I have not given a formal list of books worth reading, nor do I intend to; one of the reasons being that the work has been done so well by others. Ever since Sir John Lubbock published his list of one hundred best books, the number of selections has been legion. Charles Eliot's selection for his Five Foot Shelf is to be commended, and a little volume by Frank Parsons The World's Best Books. Of course our purpose is special:—to find the best books for making thinkers; but the remarks already made should aid the reader sufficiently in making his own selection from these lists. As previously pointed out, if the reader is studying a specialty he can usually find a fairly well selected bibliography at the end of the article on that specialty in any standard encyclopedia.

The reader probably sees clearly by now that it is impossible to do his own thinking in every case; that if he is to have sound knowledge on important questions he must have the courage to be ignorant of many things. How much trouble to go to in any particular case it is difficult to say.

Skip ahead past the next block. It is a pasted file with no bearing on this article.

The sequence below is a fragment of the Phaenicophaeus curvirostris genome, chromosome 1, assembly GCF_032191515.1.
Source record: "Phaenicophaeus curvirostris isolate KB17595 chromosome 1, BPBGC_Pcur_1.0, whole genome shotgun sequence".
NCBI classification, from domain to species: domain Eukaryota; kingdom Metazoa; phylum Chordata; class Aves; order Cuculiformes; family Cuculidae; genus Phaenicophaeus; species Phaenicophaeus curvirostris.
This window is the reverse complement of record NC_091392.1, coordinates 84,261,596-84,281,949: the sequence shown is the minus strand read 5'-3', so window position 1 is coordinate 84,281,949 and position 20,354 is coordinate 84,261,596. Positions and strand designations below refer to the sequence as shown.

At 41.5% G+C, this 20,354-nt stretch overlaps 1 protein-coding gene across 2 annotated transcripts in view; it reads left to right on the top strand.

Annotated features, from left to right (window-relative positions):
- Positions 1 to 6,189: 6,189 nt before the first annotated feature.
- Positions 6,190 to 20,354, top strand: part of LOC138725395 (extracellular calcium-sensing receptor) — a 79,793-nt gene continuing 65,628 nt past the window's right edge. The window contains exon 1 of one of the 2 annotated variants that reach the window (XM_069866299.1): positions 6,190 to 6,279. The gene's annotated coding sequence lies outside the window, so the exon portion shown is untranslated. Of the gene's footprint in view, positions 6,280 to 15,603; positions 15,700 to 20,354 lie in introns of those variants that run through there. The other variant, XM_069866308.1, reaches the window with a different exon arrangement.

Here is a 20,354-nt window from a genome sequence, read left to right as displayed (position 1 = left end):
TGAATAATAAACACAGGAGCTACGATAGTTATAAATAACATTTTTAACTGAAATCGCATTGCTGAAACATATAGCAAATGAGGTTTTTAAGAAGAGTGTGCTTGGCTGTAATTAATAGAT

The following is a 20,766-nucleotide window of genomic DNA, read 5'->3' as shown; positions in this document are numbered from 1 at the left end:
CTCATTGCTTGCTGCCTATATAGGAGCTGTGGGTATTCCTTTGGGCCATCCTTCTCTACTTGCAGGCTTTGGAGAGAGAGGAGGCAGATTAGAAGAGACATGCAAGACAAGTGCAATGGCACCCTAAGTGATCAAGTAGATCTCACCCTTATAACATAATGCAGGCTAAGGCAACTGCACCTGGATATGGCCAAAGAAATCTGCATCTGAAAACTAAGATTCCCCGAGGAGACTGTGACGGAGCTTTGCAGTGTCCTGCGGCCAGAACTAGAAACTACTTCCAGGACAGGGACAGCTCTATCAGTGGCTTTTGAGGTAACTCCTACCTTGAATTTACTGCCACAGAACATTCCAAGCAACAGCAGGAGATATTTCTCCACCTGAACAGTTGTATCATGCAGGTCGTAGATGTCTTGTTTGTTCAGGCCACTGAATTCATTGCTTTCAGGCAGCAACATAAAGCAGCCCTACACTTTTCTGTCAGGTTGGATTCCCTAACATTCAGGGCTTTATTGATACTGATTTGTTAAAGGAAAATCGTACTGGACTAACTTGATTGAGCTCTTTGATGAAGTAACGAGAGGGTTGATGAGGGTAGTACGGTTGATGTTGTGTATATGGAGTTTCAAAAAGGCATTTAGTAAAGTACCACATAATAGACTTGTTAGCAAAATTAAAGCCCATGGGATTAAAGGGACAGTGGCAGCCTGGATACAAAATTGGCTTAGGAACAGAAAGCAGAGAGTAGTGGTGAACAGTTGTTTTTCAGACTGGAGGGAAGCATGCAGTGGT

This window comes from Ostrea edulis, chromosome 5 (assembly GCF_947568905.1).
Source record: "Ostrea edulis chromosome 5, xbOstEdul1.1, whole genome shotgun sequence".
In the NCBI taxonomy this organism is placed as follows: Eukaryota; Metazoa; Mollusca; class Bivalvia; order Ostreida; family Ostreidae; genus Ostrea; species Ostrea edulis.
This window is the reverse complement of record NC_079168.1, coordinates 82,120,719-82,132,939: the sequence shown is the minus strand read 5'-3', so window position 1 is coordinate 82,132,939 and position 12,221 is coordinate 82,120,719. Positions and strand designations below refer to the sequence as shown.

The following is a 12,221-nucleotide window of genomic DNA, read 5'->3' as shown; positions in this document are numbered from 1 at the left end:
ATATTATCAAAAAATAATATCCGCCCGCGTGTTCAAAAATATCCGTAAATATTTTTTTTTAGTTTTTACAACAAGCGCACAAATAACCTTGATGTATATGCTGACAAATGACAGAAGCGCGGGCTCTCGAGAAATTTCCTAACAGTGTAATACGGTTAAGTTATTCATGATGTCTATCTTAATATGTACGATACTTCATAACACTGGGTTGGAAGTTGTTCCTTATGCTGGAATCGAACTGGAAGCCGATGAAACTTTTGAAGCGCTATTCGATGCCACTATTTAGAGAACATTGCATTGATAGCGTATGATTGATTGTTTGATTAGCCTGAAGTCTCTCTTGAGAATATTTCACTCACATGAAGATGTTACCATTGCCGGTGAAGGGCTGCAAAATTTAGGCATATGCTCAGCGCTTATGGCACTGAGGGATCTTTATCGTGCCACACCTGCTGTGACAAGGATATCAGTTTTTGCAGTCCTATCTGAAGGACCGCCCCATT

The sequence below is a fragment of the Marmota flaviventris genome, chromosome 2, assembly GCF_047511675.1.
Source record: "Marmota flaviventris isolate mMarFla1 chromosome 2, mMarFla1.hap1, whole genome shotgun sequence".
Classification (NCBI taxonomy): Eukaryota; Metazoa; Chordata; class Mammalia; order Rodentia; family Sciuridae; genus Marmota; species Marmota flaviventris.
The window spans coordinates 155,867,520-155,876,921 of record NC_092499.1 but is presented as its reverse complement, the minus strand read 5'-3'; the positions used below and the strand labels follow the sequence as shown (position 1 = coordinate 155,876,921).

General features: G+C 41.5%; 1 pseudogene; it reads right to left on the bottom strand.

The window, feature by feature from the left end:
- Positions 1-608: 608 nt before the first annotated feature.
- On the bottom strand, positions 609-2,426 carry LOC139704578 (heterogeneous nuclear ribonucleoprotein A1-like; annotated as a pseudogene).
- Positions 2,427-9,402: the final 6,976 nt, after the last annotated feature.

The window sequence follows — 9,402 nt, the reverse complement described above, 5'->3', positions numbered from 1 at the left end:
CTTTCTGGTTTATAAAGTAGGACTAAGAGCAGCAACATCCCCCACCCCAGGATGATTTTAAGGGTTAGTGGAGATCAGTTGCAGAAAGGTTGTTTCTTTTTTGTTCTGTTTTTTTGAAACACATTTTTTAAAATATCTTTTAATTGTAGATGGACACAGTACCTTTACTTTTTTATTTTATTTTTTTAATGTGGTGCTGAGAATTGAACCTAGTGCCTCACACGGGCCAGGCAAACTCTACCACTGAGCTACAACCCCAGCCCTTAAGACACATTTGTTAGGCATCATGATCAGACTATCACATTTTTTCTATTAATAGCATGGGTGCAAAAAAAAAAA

We can lay it down as a general principle that questions of the highest importance, such as those of which I have given a suggestive list — questions which deal with facts known or easily ascertainable, and which depend for their right solution more on thinking than on anything else—a man should solve for himself, and should take the greatest caution in so doing. On the other hand, questions of the highest importance which depend for their solution mainly on full and detailed knowledge of highly technical facts which lie outside of one's specialty, should be dealt with by consulting authorities and taking their word for it.